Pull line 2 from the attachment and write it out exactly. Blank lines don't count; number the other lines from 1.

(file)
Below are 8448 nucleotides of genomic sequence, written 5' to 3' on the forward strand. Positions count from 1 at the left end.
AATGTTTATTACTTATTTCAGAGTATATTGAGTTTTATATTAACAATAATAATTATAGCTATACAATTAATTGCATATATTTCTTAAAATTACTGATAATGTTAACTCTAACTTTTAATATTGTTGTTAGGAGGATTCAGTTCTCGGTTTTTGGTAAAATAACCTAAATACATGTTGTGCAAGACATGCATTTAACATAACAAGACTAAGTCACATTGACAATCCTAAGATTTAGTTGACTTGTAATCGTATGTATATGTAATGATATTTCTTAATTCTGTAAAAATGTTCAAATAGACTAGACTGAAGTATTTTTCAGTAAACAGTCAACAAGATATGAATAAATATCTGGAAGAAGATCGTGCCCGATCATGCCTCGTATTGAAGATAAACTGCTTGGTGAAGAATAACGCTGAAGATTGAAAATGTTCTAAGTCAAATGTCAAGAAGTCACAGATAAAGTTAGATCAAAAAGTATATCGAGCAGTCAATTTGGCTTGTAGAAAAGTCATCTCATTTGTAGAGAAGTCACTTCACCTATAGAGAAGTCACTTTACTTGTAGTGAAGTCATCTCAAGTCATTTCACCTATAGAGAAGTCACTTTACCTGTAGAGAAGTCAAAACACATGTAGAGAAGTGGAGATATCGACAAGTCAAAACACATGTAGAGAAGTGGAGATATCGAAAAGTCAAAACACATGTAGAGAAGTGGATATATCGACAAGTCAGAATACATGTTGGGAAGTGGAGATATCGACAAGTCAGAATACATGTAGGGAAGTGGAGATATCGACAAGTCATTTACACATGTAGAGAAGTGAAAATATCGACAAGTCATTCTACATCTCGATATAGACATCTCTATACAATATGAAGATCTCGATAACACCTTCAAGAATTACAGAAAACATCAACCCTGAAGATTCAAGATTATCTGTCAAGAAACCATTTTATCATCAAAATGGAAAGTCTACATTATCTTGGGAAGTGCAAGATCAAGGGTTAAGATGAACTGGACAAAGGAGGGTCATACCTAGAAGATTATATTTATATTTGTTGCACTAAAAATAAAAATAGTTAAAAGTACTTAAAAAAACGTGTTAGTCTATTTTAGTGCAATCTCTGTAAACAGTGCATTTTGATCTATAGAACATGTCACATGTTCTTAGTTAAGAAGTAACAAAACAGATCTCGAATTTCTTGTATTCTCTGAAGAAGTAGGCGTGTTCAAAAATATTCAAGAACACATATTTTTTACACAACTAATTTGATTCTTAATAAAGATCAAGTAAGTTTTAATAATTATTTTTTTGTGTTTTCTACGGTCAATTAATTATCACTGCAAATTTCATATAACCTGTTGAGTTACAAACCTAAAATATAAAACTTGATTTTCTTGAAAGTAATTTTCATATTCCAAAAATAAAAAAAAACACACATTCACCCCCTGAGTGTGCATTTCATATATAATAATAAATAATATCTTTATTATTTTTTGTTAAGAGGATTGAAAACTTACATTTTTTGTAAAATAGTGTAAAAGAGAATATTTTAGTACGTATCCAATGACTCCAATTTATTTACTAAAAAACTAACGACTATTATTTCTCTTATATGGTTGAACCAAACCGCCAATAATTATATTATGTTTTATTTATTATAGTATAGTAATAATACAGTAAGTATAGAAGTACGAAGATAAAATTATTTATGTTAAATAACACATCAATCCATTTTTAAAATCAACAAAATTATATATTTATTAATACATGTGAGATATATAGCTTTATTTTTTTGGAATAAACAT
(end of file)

AATGTTTATTACTTATTTCAGAGTATATTGAGTTTTATATTAACAATAATAATTATAGCTATACAATTAATTGCATATATTTCTTAAAATTACTGATAATGTTAACTCTAACTTTTAATATTGTTGTTAGGAGGATTCAGTTCTCGGTTTTTGGTAAAATAACCTAAATACATGTTGTGCAAGACATGCATTTAACATAACAAGACTAAGTCACATTGACAATCCTAAGATTTAGTTGACTTGTAATCGTATGTATATGTAATGATATTTCTTAATTCTGTAAAAATGTTCAAATAGACTAGACTGAAGTATTTTTCAGTAAACAGTCAACAAGATATGAATAAATATCTGGAAGAAGATCGTGCCCGATCATGCCTCGTATTGAAGATAAACTGCTTGGTGAAGAATAACGCTGAAGATTGAAAATGTTCTAAGTCAAATGTCAAGAAGTCACAGATAAAGTTAGATCAAAAAGTATATCGAGCAGTCAATTTGGCTTGTAGAAAAGTCATCTCATTTGTAGAGAAGTCACTTCACCTATAGAGAAGTCACTTTACTTGTAGTGAAGTCATCTCAAGTCATTTCACCTATAGAGAAGTCACTTTACCTGTAGAGAAGTCAAAACACATGTAGAGAAGTGGAGATATCGACAAGTCAAAACACATGTAGAGAAGTGGAGATATCGAAAAGTCAAAACACATGTAGAGAAGTGGATATATCGACAAGTCAGAATACATGTTGGGAAGTGGAGATATCGACAAGTCAGAATACATGTAGGGAAGTGGAGATATCGACAAGTCATTTACACATGTAGAGAAGTGAAAATATCGACAAGTCATTCTACATCTCGATATAGACATCTCTATACAATATGAAGATCTCGATAACACCTTCAAGAATTACAGAAAACATCAACCCTGAAGATTCAAGATTATCTGTCAAGAAACCATTTTATCATCAAAATGGAAAGTCTACATTATCTTGGGAAGTGCAAGATCAAGGGTTAAGATGAACTGGACAAAGGAGGGTCATACCTAGAAGATTATATTTATATTTGTTGCACTAAAAATAAAAATAGTTAAAAGTACTTAAAAAAACGTGTTAGTCTATTTTAGTGCAATCTCTGTAAACAGTGCATTTTGATCTATAGAACATGTCACATGTTCTTAGTTAAGAAGTAACAAAACAGATCTCGAATTTCTTGTATTCTCTGAAGAAGTAGGCGTGTTCAAAAATATTCAAGAACACATATTTTTTACACAACTAATTTGATTCTTAATAAAGATCAAGTAAGTTTTAATAATTATTTTTTTGTGTTTTCTACGGTCAATTAATTATCACTGCAAATTTCATATAACCTGTTGAGTTACAAACCTAAAATATAAAACTTGATTTTCTTGAAAGTAATTTTCATATTCCAAAAATAAAAAAAAACACACATTCACCCCCTGAGTGTGCATTTCATATATAATAATAAATAATATCTTTATTATTTTTTGTTAAGAGGATTGAAAACTTACATTTTTTGTAAAATAGTGTAAAAGAGAATATTTTAGTACGTATCCAATGACTCCAATTTATTTACTAAAAAACTAACGACTATTATTTCTCTTATATGGTTGAACCAAACCGCCAATAATTATATTATGTTTTATTTATTATAGTATAGTAATAATACAGTAAGTATAGAAGTACGAAGATAAAATTATTTATGTTAAATAACACATCAATCCATTTTTAAAATCAACAAAATTATATATTTATTAATACATGTGAGATATATAGCTTTATTTTTTTGGAATAAACAT